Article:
The Press, December 2008
This is a story of gluttony, lust, religion, greed and fast food. It’s not an episode of Shortland Street, but the marketing spectacle that is Hell Pizza.
Having built a brand on the basis of outraging people outside their target demographic, they have made the fatal step of showing similar contempt for the people pay their bills – their customers.
Starting with a single Wellington store in 1996, Hell Pizza has grown to over 60 outlets nationwide. Stores have also been opened in Australia and the United Kingdom.
Hell Pizza’s success was built by creating strong brand awareness through controversial promotional activity, backed with innovative pizzas and good service.
Priding themselves on their edgy brand, Hell Pizza have set new standards for cynical marketing. Here’s a quick reminder of some of Hell Pizza’s promotional initiatives:
- A billboard proclaiming “Hell. Too good for some evil bastards.” Next to photos of George Bush and Adolf Hitler.
- A promotional flyer offering a free Thai massage with a pizza purchase.
- A direct mail campaign using 170,000 condoms to promote their Lust pizza.
These controversial tactics have produced huge amounts of publicity and helped Hell Pizza cost-effectively raise awareness. It was the kind exposure Pizza Hutt or Dominos would have to spend enormous amounts on, to match traditional advertising.
Recently Hell Pizza took their approach to marketing one step further, with an online promotion celebrating Halloween that was labelled ‘grotesque’. Hell Pizza’s advertising agency Colenso built a website showing the desiccated bodies of Sir Edmund Hillary, Heath Ledger and the Queen Mother dancing on a grave.
“I don’t think it’s very funny,” Sir Ed’s son Peter Hillary was quoted as saying in The Press.
“I think it’s a bit disturbing . . . a little grotesque,” he said, echoing the sentiments of many New Zealanders who were uncomfortable at Hell Pizza seeking commercial gain by ridiculing a recently deceased national hero.
Although Hell Pizza and Colenso may have gone too far this time, they still generated enormous publicity for the brand. It is a formula that has worked in the past – poking fun at subjects outside the target demographic and enjoying the outrage that has followed.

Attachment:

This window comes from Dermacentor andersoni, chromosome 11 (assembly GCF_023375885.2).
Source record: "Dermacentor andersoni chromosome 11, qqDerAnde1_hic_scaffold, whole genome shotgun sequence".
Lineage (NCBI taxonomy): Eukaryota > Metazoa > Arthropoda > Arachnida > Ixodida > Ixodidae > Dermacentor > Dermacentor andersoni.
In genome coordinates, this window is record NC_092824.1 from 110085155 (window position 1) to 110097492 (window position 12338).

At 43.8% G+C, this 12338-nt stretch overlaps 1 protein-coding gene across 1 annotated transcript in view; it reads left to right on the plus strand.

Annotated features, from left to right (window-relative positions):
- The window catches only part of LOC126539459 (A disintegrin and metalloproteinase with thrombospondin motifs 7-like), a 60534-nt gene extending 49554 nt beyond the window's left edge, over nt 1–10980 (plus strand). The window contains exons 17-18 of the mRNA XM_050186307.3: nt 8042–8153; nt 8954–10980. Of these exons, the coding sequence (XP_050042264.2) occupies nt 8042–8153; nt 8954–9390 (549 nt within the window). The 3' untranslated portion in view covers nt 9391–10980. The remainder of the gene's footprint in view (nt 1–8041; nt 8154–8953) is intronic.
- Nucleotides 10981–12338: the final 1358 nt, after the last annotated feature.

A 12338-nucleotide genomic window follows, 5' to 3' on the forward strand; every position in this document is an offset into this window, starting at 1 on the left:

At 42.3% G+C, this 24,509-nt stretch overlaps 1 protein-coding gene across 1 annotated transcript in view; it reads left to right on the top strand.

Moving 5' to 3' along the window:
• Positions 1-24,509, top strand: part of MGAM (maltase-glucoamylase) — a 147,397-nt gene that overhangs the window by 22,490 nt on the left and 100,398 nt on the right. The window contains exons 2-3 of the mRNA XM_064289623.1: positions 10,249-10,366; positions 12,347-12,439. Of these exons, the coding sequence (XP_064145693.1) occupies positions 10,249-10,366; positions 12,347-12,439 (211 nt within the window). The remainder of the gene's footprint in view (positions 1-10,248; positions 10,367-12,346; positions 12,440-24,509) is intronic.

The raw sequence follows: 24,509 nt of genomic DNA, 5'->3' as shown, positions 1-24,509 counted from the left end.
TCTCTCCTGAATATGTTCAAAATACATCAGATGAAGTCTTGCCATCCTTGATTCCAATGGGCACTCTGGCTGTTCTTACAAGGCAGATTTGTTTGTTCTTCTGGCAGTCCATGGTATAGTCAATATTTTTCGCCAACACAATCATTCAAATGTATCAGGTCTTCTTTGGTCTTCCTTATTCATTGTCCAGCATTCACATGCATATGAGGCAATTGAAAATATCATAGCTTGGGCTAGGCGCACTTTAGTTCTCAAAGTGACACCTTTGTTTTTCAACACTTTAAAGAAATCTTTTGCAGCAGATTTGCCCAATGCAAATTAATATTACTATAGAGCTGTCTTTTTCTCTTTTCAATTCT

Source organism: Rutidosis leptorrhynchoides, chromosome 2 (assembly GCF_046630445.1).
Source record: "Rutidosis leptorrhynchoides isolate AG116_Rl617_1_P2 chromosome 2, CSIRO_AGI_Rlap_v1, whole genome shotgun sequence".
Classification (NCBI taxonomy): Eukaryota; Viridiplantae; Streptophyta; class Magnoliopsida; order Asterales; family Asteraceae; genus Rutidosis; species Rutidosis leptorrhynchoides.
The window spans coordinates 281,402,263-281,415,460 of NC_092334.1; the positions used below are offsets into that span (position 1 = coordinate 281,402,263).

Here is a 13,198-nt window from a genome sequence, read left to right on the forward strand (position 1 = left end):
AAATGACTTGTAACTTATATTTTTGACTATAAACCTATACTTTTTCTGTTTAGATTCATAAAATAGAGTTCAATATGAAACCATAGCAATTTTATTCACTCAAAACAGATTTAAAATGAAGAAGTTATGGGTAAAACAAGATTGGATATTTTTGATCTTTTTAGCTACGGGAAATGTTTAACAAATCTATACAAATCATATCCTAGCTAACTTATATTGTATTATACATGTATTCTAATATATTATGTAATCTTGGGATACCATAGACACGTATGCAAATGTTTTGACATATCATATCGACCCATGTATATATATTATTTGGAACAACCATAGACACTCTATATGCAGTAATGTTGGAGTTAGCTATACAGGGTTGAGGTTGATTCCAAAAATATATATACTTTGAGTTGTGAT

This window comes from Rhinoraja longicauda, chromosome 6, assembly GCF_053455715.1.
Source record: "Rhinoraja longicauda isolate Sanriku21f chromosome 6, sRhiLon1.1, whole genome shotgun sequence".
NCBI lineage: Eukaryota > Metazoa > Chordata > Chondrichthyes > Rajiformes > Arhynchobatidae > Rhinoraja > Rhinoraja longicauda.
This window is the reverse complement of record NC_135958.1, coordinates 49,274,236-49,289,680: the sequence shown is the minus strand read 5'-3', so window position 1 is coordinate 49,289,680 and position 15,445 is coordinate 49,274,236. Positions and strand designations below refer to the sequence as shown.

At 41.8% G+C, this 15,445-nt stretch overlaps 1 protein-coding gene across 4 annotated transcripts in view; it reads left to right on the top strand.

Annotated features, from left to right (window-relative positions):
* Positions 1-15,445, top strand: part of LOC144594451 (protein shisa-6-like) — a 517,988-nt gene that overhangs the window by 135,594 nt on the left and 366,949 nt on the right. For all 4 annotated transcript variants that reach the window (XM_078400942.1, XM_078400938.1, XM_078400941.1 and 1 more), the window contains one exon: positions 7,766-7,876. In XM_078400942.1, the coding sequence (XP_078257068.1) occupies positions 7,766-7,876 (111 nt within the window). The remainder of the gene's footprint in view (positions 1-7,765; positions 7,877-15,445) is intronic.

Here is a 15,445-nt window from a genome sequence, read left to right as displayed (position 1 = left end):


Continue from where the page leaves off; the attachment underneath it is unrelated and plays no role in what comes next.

The people being offended were never likely to buy Hell Pizza so it didn’t matter, and the rest were amused by the bunfight and saw Hell Pizza as unique and edgy. They saw a pizza chain that might give them something a bit different than the ‘boring’ mainstream providers.
Taking aim at a figure like Sir Ed was fraught, but not necessarily fatal. The killer blow for Hell Pizza may be that they seem to have lost respect for their customers. And ironically it is probably the funniest stuff they have ever come up with.
Last month a number of media outlets reported instructions sent out to Hell Pizza stores by the New Zealand master franchisers, TPF Group. In a scenario straight out of The Office, the company sent franchises a “Portion Standardisation Roll-out Guide.”
It included a memo called “Improving Gross Profit Through Pizza Topping Standardisation,” which included new pizza recipes. What these weasel words meant was reducing ingredients by 10-25%.
Strangely enough this new innovation was not going to get the normal Hell Pizza promotional effort. “There is no marketing material associated with this launch as the changes will not be communicated with or noticed by customers. Customers will not notice the difference when these changes are made but your P&L will,” the memo said.
The company that boasts on their website that they, “craft tasty pizzas, (and) live our business with . . . our customers,” was quite prepared to shaft them.
While Hell Pizza could survive and even thrive by insulting people outside its demographic, showing the same disdain for customers is proving disastrous. Although the changes have since been rescinded, the contempt for customers is evident.
This was again shown in yet another leaked memo last month from Hell Pizza HQ. Announcing a price rise to pizzas, levied after some customer research, said “the great news is customers did not have an issue with our pizza price increases. In the current economic climate, they expected our prices to go up, and thought the amount we were increasing them was reasonable, and would not cause them to visit less often.”
Now there is a Tui billboard if ever I saw one. Hell Pizza were on one hand preparing to reduce the value of their pizza by reducing toppings, while on the other hand increasing the price!
It was reported by the Sunday Star Times in mid-November that Hell Pizza’s owner TPF Group was trying to get rid of the troublesome chain, but hadn’t yet found a buyer.
Although the credit crunch will be affecting their ability to find a buyer with cash, weakening sales won’t be helping the story. According to the same article, October 2008 sales were 14% down on the year before with some stores being hit with 25% drops.
This at the same time arch-rival Dominos sales are increasing and the chain has plans to increase their stores from 67 to over 80, according to a recent report in The Press.
Hell Pizza has cleverly, if distastefully, built a strong brand in New Zealand. But in failing to treat their customers with respect, their marketing may have become fatally flawed.